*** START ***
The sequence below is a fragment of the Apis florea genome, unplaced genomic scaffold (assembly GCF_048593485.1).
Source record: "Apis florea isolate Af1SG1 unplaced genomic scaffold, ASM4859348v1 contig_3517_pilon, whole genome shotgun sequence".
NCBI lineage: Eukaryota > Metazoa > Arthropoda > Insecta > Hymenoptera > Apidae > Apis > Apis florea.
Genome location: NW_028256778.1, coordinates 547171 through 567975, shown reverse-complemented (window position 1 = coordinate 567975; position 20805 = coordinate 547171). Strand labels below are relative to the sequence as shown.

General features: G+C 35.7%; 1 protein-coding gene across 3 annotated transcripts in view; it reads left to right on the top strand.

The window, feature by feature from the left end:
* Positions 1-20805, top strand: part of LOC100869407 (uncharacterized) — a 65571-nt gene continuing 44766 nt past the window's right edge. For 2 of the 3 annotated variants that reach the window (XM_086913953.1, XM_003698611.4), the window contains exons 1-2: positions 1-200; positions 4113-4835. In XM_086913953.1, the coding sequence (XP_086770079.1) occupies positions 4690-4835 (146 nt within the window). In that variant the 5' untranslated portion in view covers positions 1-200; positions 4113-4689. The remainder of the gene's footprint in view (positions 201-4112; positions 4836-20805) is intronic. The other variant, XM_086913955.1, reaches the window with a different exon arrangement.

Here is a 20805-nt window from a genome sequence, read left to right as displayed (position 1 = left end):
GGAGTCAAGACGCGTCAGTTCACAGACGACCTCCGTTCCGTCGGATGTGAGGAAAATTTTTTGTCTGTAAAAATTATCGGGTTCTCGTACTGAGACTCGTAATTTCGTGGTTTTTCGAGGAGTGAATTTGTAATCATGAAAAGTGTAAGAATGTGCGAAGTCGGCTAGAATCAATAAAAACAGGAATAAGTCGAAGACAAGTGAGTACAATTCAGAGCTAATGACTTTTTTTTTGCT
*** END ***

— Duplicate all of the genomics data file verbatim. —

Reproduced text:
The sequence below is a fragment of the Apis florea genome, unplaced genomic scaffold (assembly GCF_048593485.1).
Source record: "Apis florea isolate Af1SG1 unplaced genomic scaffold, ASM4859348v1 contig_3517_pilon, whole genome shotgun sequence".
NCBI lineage: Eukaryota > Metazoa > Arthropoda > Insecta > Hymenoptera > Apidae > Apis > Apis florea.
Genome location: NW_028256778.1, coordinates 547171 through 567975, shown reverse-complemented (window position 1 = coordinate 567975; position 20805 = coordinate 547171). Strand labels below are relative to the sequence as shown.

General features: G+C 35.7%; 1 protein-coding gene across 3 annotated transcripts in view; it reads left to right on the top strand.

The window, feature by feature from the left end:
* Positions 1-20805, top strand: part of LOC100869407 (uncharacterized) — a 65571-nt gene continuing 44766 nt past the window's right edge. For 2 of the 3 annotated variants that reach the window (XM_086913953.1, XM_003698611.4), the window contains exons 1-2: positions 1-200; positions 4113-4835. In XM_086913953.1, the coding sequence (XP_086770079.1) occupies positions 4690-4835 (146 nt within the window). In that variant the 5' untranslated portion in view covers positions 1-200; positions 4113-4689. The remainder of the gene's footprint in view (positions 201-4112; positions 4836-20805) is intronic. The other variant, XM_086913955.1, reaches the window with a different exon arrangement.

Here is a 20805-nt window from a genome sequence, read left to right as displayed (position 1 = left end):
GGAGTCAAGACGCGTCAGTTCACAGACGACCTCCGTTCCGTCGGATGTGAGGAAAATTTTTTGTCTGTAAAAATTATCGGGTTCTCGTACTGAGACTCGTAATTTCGTGGTTTTTCGAGGAGTGAATTTGTAATCATGAAAAGTGTAAGAATGTGCGAAGTCGGCTAGAATCAATAAAAACAGGAATAAGTCGAAGACAAGTGAGTACAATTCAGAGCTAATGACTTTTTTTTTGCT